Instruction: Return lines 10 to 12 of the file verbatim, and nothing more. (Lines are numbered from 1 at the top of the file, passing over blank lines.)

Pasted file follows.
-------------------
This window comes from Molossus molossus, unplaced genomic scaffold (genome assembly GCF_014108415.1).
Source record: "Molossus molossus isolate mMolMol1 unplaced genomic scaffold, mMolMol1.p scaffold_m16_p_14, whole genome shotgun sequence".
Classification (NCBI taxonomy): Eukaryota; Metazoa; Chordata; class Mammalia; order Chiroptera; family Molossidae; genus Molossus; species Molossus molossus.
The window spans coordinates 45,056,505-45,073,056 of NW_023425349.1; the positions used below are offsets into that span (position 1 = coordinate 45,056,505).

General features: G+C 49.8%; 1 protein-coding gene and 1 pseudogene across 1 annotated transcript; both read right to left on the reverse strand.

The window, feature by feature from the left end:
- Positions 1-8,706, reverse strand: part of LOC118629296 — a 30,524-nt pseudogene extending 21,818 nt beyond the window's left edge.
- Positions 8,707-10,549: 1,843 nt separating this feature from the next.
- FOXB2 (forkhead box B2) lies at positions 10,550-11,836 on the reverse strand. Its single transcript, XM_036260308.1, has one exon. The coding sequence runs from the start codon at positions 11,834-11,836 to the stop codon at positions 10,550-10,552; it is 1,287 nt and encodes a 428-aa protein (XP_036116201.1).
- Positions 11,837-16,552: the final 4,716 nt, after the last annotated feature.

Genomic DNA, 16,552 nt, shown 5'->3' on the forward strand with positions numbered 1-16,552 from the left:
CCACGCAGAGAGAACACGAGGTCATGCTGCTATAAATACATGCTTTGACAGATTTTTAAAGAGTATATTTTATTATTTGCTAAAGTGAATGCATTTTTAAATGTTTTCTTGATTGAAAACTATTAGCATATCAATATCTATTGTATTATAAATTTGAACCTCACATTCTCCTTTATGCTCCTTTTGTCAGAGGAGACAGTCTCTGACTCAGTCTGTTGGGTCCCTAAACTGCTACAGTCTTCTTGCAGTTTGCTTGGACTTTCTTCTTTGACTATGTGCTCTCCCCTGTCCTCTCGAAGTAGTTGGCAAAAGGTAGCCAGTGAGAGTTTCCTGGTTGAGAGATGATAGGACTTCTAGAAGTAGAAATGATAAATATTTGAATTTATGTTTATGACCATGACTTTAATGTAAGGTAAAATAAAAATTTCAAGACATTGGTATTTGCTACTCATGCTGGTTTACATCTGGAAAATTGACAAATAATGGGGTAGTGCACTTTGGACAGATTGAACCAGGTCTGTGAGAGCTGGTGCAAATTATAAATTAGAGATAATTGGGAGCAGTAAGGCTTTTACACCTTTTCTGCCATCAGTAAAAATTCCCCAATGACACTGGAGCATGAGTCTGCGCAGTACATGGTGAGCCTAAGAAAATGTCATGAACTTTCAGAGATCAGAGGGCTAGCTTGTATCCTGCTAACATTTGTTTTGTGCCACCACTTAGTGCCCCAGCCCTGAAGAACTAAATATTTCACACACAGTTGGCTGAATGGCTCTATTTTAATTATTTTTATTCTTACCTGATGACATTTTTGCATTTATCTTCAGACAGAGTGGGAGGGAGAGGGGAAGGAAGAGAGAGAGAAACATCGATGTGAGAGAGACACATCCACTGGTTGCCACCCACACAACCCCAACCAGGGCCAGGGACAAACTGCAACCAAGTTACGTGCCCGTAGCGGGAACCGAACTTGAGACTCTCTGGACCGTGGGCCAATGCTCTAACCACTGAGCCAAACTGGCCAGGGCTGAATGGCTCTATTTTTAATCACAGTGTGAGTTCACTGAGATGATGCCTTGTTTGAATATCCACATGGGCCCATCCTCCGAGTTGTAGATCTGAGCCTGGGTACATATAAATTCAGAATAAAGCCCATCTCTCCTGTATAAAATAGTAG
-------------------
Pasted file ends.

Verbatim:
- Positions 11,837-16,552: the final 4,716 nt, after the last annotated feature.

Genomic DNA, 16,552 nt, shown 5'->3' on the forward strand with positions numbered 1-16,552 from the left:
CCACGCAGAGAGAACACGAGGTCATGCTGCTATAAATACATGCTTTGACAGATTTTTAAAGAGTATATTTTATTATTTGCTAAAGTGAATGCATTTTTAAATGTTTTCTTGATTGAAAACTATTAGCATATCAATATCTATTGTATTATAAATTTGAACCTCACATTCTCCTTTATGCTCCTTTTGTCAGAGGAGACAGTCTCTGACTCAGTCTGTTGGGTCCCTAAACTGCTACAGTCTTCTTGCAGTTTGCTTGGACTTTCTTCTTTGACTATGTGCTCTCCCCTGTCCTCTCGAAGTAGTTGGCAAAAGGTAGCCAGTGAGAGTTTCCTGGTTGAGAGATGATAGGACTTCTAGAAGTAGAAATGATAAATATTTGAATTTATGTTTATGACCATGACTTTAATGTAAGGTAAAATAAAAATTTCAAGACATTGGTATTTGCTACTCATGCTGGTTTACATCTGGAAAATTGACAAATAATGGGGTAGTGCACTTTGGACAGATTGAACCAGGTCTGTGAGAGCTGGTGCAAATTATAAATTAGAGATAATTGGGAGCAGTAAGGCTTTTACACCTTTTCTGCCATCAGTAAAAATTCCCCAATGACACTGGAGCATGAGTCTGCGCAGTACATGGTGAGCCTAAGAAAATGTCATGAACTTTCAGAGATCAGAGGGCTAGCTTGTATCCTGCTAACATTTGTTTTGTGCCACCACTTAGTGCCCCAGCCCTGAAGAACTAAATATTTCACACACAGTTGGCTGAATGGCTCTATTTTAATTATTTTTATTCTTACCTGATGACATTTTTGCATTTATCTTCAGACAGAGTGGGAGGGAGAGGGGAAGGAAGAGAGAGAGAAACATCGATGTGAGAGAGACACATCCACTGGTTGCCACCCACACAACCCCAACCAGGGCCAGGGACAAACTGCAACCAAGTTACGTGCCCGTAGCGGGAACCGAACTTGAGACTCTCTGGACCGTGGGCCAATGCTCTAACCACTGAGCCAAACTGGCCAGGGCTGAATGGCTCTATTTTTAATCACAGTGTGAGTTCACTGAGATGATGCCTTGTTTGAATATCCACATGGGCCCATCCTCCGAGTTGTAGATCTGAGCCTGGGTACATATAAATTCAGAATAAAGCCCATCTCTCCTGTATAAAATAGTAG